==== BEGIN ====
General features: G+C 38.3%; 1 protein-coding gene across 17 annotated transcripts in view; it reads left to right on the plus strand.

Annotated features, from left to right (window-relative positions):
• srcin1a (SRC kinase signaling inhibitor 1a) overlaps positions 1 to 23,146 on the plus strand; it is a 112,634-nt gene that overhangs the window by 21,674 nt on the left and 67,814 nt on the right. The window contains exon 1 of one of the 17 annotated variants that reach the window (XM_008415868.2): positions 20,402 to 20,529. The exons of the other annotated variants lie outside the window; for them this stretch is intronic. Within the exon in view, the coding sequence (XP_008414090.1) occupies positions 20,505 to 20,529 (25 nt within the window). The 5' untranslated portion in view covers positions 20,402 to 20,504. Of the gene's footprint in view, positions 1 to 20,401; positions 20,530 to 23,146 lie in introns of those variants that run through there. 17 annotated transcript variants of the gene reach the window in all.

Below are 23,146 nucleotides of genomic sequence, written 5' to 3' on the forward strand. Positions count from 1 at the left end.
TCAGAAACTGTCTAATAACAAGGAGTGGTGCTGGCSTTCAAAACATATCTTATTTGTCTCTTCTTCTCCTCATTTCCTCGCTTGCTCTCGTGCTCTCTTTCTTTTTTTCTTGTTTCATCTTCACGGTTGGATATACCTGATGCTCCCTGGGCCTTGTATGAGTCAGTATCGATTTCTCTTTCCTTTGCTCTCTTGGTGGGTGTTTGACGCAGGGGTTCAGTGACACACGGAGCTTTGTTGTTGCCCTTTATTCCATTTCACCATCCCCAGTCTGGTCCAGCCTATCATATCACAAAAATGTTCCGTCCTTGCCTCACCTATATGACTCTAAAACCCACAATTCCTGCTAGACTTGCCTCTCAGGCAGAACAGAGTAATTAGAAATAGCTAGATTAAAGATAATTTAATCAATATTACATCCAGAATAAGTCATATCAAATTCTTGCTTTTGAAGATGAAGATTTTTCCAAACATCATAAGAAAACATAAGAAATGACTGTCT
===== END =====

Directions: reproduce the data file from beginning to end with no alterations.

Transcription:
General features: G+C 38.3%; 1 protein-coding gene across 17 annotated transcripts in view; it reads left to right on the plus strand.

Annotated features, from left to right (window-relative positions):
• srcin1a (SRC kinase signaling inhibitor 1a) overlaps positions 1 to 23,146 on the plus strand; it is a 112,634-nt gene that overhangs the window by 21,674 nt on the left and 67,814 nt on the right. The window contains exon 1 of one of the 17 annotated variants that reach the window (XM_008415868.2): positions 20,402 to 20,529. The exons of the other annotated variants lie outside the window; for them this stretch is intronic. Within the exon in view, the coding sequence (XP_008414090.1) occupies positions 20,505 to 20,529 (25 nt within the window). The 5' untranslated portion in view covers positions 20,402 to 20,504. Of the gene's footprint in view, positions 1 to 20,401; positions 20,530 to 23,146 lie in introns of those variants that run through there. 17 annotated transcript variants of the gene reach the window in all.

Below are 23,146 nucleotides of genomic sequence, written 5' to 3' on the forward strand. Positions count from 1 at the left end.
TCAGAAACTGTCTAATAACAAGGAGTGGTGCTGGCSTTCAAAACATATCTTATTTGTCTCTTCTTCTCCTCATTTCCTCGCTTGCTCTCGTGCTCTCTTTCTTTTTTTCTTGTTTCATCTTCACGGTTGGATATACCTGATGCTCCCTGGGCCTTGTATGAGTCAGTATCGATTTCTCTTTCCTTTGCTCTCTTGGTGGGTGTTTGACGCAGGGGTTCAGTGACACACGGAGCTTTGTTGTTGCCCTTTATTCCATTTCACCATCCCCAGTCTGGTCCAGCCTATCATATCACAAAAATGTTCCGTCCTTGCCTCACCTATATGACTCTAAAACCCACAATTCCTGCTAGACTTGCCTCTCAGGCAGAACAGAGTAATTAGAAATAGCTAGATTAAAGATAATTTAATCAATATTACATCCAGAATAAGTCATATCAAATTCTTGCTTTTGAAGATGAAGATTTTTCCAAACATCATAAGAAAACATAAGAAATGACTGTCT